UK: Int’l Students Mobilize to Clear Their Names in English Test Scandal After 10 Years

United Kingdom Europe Higher Education News International Studies by Erudera News Feb 14, 2024

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Ten years after being accused of cheating on English language tests in the United Kingdom, international students are planning to mobilize for new efforts and prove their innocence.

Students believe they have been unjustly implicated in a gross miscarriage of justice and want to clear their names, according to a report by the Guardian.

They have recently provided new evidence in the court challenging the Home Office’s claims that 35,000 international students cheated in English tests following a BBC investigation released in 2014.

Students have expressed their frustration at being unfairly accused of cheating on those tests and, for several years, have been trying to prove the claims were not accurate.

“I was a young chap of 18 when I left home – it was a dream – and then I came back with an accusation from the UK government that I’m a cheat, a con artist, that I submitted fake documents. None of my family believed me except my mum,” Muhammad Ali, 35, who was pursuing an undergraduate degree in tourism management in Scotland in 2014, told the Guardian.

The BBC investigation revealed widespread cheating in English tests, which international students were required to pass as a precondition for their visa renewal. Home Office-approved test centers monitored the testing.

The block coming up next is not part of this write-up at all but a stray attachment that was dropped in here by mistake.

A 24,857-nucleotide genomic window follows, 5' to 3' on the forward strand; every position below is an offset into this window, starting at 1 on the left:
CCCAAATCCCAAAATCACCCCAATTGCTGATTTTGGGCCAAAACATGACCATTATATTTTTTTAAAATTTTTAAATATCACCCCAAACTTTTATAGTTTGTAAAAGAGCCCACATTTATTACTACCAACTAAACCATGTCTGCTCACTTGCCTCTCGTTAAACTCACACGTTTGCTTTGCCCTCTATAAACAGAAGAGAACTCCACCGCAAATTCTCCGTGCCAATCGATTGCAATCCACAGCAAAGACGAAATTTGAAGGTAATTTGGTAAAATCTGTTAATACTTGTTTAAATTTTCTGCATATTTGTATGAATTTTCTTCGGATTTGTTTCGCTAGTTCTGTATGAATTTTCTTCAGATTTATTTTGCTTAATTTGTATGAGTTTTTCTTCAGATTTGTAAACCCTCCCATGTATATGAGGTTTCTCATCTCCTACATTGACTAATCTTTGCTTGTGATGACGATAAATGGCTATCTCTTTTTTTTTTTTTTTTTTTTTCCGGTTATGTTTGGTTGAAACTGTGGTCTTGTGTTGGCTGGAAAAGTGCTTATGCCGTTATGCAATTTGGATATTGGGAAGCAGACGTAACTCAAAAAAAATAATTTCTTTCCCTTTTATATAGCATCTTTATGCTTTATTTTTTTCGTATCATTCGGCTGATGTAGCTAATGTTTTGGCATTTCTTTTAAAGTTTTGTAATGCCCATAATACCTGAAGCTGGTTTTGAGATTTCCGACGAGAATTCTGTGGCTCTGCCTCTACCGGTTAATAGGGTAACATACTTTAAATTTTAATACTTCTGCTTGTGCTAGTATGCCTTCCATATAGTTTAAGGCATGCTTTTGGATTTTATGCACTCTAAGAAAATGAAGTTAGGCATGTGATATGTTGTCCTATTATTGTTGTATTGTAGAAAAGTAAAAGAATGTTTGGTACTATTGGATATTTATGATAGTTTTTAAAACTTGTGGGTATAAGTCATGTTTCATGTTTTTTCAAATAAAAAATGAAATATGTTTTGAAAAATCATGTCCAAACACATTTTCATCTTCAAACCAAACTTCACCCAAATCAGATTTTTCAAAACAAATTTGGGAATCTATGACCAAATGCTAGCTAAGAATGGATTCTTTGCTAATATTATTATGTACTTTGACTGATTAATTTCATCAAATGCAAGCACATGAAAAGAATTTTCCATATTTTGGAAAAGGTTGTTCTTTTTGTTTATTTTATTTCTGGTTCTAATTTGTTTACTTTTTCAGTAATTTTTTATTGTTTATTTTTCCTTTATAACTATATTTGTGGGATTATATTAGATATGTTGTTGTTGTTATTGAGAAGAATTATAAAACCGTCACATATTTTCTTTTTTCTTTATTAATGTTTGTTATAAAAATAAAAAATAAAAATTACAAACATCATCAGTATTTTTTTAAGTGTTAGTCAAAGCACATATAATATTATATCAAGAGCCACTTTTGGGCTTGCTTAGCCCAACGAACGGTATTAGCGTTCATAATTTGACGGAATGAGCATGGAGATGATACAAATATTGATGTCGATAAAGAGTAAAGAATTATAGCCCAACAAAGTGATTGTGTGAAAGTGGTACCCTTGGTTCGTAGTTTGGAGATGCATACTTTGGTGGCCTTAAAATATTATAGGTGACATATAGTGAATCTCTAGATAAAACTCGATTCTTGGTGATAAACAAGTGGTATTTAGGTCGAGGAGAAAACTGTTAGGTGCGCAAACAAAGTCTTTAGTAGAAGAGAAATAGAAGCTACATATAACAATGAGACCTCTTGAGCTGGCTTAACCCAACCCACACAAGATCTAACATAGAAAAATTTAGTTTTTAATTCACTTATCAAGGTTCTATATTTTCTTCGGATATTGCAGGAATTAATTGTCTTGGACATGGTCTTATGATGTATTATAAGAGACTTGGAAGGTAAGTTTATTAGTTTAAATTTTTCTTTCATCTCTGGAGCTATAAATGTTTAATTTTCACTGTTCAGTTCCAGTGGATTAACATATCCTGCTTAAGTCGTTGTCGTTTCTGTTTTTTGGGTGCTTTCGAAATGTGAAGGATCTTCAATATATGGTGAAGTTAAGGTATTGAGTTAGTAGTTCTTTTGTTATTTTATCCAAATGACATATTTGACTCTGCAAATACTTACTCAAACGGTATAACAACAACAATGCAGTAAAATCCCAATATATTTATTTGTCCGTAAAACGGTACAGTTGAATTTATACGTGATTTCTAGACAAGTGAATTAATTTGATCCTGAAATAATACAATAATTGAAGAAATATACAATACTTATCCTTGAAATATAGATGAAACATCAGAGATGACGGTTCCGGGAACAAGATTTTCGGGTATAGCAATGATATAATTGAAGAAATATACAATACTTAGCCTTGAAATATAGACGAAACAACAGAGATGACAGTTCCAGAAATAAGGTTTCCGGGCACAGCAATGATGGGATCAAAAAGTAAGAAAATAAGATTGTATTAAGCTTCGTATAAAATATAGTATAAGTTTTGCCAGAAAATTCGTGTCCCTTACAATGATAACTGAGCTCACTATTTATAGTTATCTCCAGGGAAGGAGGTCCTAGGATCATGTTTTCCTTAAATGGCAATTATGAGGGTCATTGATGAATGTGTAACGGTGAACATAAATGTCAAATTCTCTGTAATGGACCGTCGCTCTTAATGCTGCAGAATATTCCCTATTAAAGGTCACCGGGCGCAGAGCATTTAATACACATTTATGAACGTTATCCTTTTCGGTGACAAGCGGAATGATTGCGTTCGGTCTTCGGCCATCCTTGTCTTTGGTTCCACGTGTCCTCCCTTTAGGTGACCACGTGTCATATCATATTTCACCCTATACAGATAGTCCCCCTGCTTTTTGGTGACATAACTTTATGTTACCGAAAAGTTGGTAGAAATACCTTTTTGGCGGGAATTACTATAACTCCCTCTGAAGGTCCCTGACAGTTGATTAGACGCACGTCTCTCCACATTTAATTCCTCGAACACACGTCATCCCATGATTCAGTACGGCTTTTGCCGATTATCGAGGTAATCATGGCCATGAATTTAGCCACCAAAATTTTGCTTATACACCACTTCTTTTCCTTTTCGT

After the BBC documentary, Theresa May, who back then served as home secretary, described the findings as “very shocking” and ordered the US-based testing and assessment provider, Educational Testing Service (ETS), to look into the matter.

The organization came to the conclusion that a total of 97 percent of English tests completed in the United Kingdom between 2011 and 214 were somewhat suspicious. Following the conclusion, the Home Office suddenly canceled the visas of 35,000 students, forcing them to leave the country.

Among the students accused of cheating, many had already completed studies in English language institutions or even held a degree in English literature.

Immigration authorities raided the houses of students early in the morning, which resulted in the deportation of nearly 2,500 students. An additional 7,200 voluntarily left the country following threats of arrest and detention if they chose to do the opposite.

Many others were forced to quit their degree courses, resulting in financial losses of thousands of pounds in fees. However, over 3,600 students did not give up and won appeals against the Home Office.

In 2020, over 200 international students wrote to former UK Prime Minister Boris Johnson to seek justice, saying they were falsely accused of cheating.

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